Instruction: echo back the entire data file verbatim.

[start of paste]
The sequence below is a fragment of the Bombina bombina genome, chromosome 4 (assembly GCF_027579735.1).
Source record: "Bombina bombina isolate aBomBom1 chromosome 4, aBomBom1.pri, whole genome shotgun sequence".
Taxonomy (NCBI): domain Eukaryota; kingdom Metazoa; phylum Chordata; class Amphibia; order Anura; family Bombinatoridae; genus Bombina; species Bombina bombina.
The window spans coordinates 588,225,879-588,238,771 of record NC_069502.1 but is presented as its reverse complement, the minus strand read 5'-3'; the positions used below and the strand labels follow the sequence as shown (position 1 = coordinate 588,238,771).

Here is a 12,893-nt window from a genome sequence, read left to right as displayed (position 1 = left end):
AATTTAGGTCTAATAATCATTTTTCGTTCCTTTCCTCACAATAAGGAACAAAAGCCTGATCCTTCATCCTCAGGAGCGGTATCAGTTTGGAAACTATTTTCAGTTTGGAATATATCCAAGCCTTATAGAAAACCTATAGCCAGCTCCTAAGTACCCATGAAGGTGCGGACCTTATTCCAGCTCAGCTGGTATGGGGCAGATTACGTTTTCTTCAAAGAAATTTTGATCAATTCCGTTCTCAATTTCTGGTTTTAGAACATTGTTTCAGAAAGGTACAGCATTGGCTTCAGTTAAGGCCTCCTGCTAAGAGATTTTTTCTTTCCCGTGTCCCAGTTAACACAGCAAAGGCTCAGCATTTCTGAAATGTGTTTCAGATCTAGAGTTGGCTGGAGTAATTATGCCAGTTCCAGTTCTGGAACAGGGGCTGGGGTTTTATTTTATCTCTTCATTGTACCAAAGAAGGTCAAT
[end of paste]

The sequence below is a fragment of the Bombina bombina genome, chromosome 4 (assembly GCF_027579735.1).
Source record: "Bombina bombina isolate aBomBom1 chromosome 4, aBomBom1.pri, whole genome shotgun sequence".
Taxonomy (NCBI): domain Eukaryota; kingdom Metazoa; phylum Chordata; class Amphibia; order Anura; family Bombinatoridae; genus Bombina; species Bombina bombina.
The window spans coordinates 588,225,879-588,238,771 of record NC_069502.1 but is presented as its reverse complement, the minus strand read 5'-3'; the positions used below and the strand labels follow the sequence as shown (position 1 = coordinate 588,238,771).

Here is a 12,893-nt window from a genome sequence, read left to right as displayed (position 1 = left end):
AATTTAGGTCTAATAATCATTTTTCGTTCCTTTCCTCACAATAAGGAACAAAAGCCTGATCCTTCATCCTCAGGAGCGGTATCAGTTTGGAAACTATTTTCAGTTTGGAATATATCCAAGCCTTATAGAAAACCTATAGCCAGCTCCTAAGTACCCATGAAGGTGCGGACCTTATTCCAGCTCAGCTGGTATGGGGCAGATTACGTTTTCTTCAAAGAAATTTTGATCAATTCCGTTCTCAATTTCTGGTTTTAGAACATTGTTTCAGAAAGGTACAGCATTGGCTTCAGTTAAGGCCTCCTGCTAAGAGATTTTTTCTTTCCCGTGTCCCAGTTAACACAGCAAAGGCTCAGCATTTCTGAAATGTGTTTCAGATCTAGAGTTGGCTGGAGTAATTATGCCAGTTCCAGTTCTGGAACAGGGGCTGGGGTTTTATTTTATCTCTTCATTGTACCAAAGAAGGTCAAT